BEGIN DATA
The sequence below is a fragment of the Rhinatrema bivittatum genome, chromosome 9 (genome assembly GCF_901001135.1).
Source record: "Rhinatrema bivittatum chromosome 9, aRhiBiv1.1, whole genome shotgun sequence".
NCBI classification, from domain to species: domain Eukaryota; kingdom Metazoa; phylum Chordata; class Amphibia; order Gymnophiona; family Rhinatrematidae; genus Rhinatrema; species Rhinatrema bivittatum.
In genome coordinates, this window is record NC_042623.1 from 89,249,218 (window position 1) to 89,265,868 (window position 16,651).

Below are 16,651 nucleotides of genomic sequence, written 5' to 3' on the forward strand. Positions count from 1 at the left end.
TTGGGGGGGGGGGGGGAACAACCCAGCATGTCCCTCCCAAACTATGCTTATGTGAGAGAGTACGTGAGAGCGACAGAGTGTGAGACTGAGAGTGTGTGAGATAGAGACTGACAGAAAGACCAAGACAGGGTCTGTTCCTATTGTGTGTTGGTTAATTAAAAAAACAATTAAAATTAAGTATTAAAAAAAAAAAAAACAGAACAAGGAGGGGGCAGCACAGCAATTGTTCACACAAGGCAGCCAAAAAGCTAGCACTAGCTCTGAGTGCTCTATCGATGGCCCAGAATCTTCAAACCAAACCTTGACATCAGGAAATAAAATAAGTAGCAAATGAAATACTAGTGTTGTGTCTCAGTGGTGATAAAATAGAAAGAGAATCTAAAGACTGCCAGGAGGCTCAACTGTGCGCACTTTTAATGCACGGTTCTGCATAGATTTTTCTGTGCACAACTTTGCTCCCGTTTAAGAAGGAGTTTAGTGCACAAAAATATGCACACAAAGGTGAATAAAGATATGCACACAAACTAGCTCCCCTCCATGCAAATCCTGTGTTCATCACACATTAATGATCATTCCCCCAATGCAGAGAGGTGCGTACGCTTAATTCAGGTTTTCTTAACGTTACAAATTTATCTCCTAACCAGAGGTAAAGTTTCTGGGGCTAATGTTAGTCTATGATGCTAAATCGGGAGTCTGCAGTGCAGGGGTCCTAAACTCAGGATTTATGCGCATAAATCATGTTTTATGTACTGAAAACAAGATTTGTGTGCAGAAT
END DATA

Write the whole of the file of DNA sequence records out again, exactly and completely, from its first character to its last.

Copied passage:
The sequence below is a fragment of the Rhinatrema bivittatum genome, chromosome 9 (genome assembly GCF_901001135.1).
Source record: "Rhinatrema bivittatum chromosome 9, aRhiBiv1.1, whole genome shotgun sequence".
NCBI classification, from domain to species: domain Eukaryota; kingdom Metazoa; phylum Chordata; class Amphibia; order Gymnophiona; family Rhinatrematidae; genus Rhinatrema; species Rhinatrema bivittatum.
In genome coordinates, this window is record NC_042623.1 from 89,249,218 (window position 1) to 89,265,868 (window position 16,651).

Below are 16,651 nucleotides of genomic sequence, written 5' to 3' on the forward strand. Positions count from 1 at the left end.
TTGGGGGGGGGGGGGGAACAACCCAGCATGTCCCTCCCAAACTATGCTTATGTGAGAGAGTACGTGAGAGCGACAGAGTGTGAGACTGAGAGTGTGTGAGATAGAGACTGACAGAAAGACCAAGACAGGGTCTGTTCCTATTGTGTGTTGGTTAATTAAAAAAACAATTAAAATTAAGTATTAAAAAAAAAAAAAACAGAACAAGGAGGGGGCAGCACAGCAATTGTTCACACAAGGCAGCCAAAAAGCTAGCACTAGCTCTGAGTGCTCTATCGATGGCCCAGAATCTTCAAACCAAACCTTGACATCAGGAAATAAAATAAGTAGCAAATGAAATACTAGTGTTGTGTCTCAGTGGTGATAAAATAGAAAGAGAATCTAAAGACTGCCAGGAGGCTCAACTGTGCGCACTTTTAATGCACGGTTCTGCATAGATTTTTCTGTGCACAACTTTGCTCCCGTTTAAGAAGGAGTTTAGTGCACAAAAATATGCACACAAAGGTGAATAAAGATATGCACACAAACTAGCTCCCCTCCATGCAAATCCTGTGTTCATCACACATTAATGATCATTCCCCCAATGCAGAGAGGTGCGTACGCTTAATTCAGGTTTTCTTAACGTTACAAATTTATCTCCTAACCAGAGGTAAAGTTTCTGGGGCTAATGTTAGTCTATGATGCTAAATCGGGAGTCTGCAGTGCAGGGGTCCTAAACTCAGGATTTATGCGCATAAATCATGTTTTATGTACTGAAAACAAGATTTGTGTGCAGAAT